She got all her warm clothes on, grabbed her wallet and a flashlight and walked out the front door, telling her parents she was going for a run and would be back in a half an hour.
    She started running up her block and towards his house. It was a good street to run on because it had a hill. As she ran her mind was temporarily cleared of all the words that were spat out at her the hour before. She wasn’t thinking about how hurt she was and how many tears she lost. Her mind was completely blank.
    So she ran without thinking of anything except breathing the right way for running. She came up to his street and started up the hill. She slowed as she approached his house. She saw that his room was dark and the shades were closed. He was sleeping after a hard day of work. She stopped to peer in his room. He wasn’t troubled at all. He was sleeping like a baby all curled up in his nice warm blankets and dreaming sweet dreams of Christmas that was just around the bend. She was standing there in the cold after being hurt by his harsh remarks to her. She was standing out there watching him, growing more and more upset as the words suddenly started coming back to her. You were acting childish, you were putting me on the guilt trip, you were being dumb, I was pissed off at you, if I was mean I wouldn’t come to your party tomorrow… Her eyes began to swell up with tears. She sat down and looked at the house she had had so many fun times in. The house she was planning on being in that night. The house that she loved going to. The room that held many good memories. The room that he had been in when she last talked to him. It was all dark now, except for the Christmas tree. All locked up and tucked in for the night. She sat down and breathed in the thoughts that were floating around her.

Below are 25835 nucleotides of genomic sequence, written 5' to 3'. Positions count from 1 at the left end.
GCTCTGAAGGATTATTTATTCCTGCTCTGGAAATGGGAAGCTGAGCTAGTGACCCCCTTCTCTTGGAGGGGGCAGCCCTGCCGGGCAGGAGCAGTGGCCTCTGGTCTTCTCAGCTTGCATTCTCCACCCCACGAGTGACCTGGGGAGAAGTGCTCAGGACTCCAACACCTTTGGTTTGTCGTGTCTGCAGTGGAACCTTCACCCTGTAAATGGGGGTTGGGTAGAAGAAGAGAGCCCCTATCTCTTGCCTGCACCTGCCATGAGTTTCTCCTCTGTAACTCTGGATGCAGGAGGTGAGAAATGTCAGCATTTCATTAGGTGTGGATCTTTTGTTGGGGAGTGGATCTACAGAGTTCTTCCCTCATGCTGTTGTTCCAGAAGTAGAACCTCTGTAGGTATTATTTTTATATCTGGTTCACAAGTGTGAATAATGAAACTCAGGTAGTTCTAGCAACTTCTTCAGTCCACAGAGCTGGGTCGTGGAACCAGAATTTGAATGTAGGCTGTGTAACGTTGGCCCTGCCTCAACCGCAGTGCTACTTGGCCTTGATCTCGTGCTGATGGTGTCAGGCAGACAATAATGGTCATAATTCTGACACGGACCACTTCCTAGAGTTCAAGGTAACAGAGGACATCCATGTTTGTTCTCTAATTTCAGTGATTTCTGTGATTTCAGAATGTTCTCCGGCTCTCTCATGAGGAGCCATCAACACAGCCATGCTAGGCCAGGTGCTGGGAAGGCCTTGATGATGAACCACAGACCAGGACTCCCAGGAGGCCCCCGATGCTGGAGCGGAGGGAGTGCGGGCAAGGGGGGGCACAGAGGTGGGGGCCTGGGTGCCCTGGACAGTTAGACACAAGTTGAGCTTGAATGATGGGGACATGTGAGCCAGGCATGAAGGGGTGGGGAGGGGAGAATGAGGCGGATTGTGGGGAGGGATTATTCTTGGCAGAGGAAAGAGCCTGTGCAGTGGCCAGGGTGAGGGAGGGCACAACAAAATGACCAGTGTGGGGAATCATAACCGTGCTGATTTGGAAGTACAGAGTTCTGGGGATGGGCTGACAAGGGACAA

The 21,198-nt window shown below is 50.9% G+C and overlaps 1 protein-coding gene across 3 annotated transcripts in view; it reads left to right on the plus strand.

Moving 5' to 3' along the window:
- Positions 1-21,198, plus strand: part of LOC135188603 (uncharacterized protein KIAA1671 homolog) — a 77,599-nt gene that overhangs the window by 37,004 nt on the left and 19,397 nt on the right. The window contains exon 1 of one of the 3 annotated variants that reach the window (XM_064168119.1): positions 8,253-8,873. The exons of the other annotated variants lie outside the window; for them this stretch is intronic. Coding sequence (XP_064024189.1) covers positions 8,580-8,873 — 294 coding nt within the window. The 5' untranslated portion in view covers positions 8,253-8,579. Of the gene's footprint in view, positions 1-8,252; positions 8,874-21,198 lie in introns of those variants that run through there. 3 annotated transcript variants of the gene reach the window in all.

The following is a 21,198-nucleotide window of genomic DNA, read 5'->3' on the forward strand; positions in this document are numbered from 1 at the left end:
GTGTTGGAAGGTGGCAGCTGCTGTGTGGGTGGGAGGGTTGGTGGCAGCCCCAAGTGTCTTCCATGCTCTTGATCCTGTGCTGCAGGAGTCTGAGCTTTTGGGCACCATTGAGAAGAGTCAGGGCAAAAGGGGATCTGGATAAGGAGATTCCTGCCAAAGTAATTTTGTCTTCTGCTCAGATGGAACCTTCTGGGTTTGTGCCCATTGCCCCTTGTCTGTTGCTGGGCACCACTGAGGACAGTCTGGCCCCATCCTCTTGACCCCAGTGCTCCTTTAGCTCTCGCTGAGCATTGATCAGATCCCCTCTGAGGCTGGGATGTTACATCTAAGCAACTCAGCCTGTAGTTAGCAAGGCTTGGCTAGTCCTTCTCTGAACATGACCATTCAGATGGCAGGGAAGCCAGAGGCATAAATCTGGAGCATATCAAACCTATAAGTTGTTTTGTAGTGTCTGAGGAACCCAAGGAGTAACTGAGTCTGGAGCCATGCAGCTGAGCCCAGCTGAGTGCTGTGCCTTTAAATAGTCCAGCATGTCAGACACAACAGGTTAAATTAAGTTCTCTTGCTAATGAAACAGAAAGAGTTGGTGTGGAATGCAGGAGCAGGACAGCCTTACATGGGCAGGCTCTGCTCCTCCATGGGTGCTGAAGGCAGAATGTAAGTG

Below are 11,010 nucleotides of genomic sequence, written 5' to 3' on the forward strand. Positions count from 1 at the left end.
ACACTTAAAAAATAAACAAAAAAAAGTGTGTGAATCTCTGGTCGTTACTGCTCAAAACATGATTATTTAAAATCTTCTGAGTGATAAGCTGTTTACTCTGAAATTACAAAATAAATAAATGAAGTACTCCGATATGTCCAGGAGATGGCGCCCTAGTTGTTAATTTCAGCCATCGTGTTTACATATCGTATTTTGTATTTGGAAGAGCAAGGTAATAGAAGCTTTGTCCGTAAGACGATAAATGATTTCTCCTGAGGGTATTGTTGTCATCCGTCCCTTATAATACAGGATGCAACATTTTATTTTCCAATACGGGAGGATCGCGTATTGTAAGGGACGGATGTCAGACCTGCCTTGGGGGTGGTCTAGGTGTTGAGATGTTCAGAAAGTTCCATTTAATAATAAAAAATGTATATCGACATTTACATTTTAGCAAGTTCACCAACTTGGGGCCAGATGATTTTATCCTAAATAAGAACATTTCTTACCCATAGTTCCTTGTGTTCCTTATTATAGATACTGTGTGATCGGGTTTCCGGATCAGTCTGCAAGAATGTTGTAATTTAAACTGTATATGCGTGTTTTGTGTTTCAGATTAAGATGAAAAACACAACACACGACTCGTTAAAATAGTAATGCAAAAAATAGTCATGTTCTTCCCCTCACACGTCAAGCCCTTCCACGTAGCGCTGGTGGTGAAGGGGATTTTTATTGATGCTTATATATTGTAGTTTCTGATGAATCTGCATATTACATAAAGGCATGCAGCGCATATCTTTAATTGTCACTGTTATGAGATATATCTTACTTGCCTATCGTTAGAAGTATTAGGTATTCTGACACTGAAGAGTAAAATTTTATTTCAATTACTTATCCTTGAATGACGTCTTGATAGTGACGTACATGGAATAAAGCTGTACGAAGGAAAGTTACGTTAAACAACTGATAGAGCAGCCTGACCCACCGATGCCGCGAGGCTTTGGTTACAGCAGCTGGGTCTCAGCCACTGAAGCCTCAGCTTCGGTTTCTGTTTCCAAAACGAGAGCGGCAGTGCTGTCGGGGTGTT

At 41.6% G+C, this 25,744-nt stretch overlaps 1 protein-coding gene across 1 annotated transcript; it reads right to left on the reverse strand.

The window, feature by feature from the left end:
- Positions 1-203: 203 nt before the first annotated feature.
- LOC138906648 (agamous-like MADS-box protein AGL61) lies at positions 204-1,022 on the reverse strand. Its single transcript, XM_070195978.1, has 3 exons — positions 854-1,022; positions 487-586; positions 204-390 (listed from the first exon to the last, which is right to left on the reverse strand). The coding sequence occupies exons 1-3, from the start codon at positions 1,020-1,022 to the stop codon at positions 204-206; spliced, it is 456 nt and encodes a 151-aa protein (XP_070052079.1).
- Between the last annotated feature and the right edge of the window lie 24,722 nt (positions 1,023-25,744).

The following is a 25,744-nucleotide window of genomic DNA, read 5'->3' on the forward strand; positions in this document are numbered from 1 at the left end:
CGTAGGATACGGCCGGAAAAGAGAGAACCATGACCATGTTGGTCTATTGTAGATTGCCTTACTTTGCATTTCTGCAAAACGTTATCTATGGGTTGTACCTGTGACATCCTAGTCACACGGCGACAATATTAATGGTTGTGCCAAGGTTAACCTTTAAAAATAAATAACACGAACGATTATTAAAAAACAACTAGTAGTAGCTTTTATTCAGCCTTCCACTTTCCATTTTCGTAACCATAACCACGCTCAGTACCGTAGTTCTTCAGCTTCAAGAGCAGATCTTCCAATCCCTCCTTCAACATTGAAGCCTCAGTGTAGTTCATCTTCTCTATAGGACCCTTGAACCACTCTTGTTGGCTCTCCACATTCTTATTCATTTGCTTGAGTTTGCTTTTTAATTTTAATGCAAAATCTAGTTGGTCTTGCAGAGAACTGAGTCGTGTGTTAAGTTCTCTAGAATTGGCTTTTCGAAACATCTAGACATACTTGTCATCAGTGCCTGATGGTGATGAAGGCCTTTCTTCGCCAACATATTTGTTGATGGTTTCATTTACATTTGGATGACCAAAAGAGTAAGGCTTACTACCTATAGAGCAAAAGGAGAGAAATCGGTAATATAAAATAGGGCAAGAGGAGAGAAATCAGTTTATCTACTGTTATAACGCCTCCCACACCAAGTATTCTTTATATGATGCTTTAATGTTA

She looked at the room again. Then got up and instead of running, she walked. Her hands were in her pockets, her head was hung down, and her eyes watering and flowing with tears. She kicked a few pebbles out of her path as she sniffled. Why had he been so mean to her? Why did she still love him? Why didn’t she tell him off? I can do so much better than him. Why am I still with him then? The questions rolled through her mind as she passed the street light that would always turn off when she walked by it. I’ll still have a good Christmas even if you are pissed off at me. Your words won’t affect me. “Well, at least he will have a good Christmas,” she thought.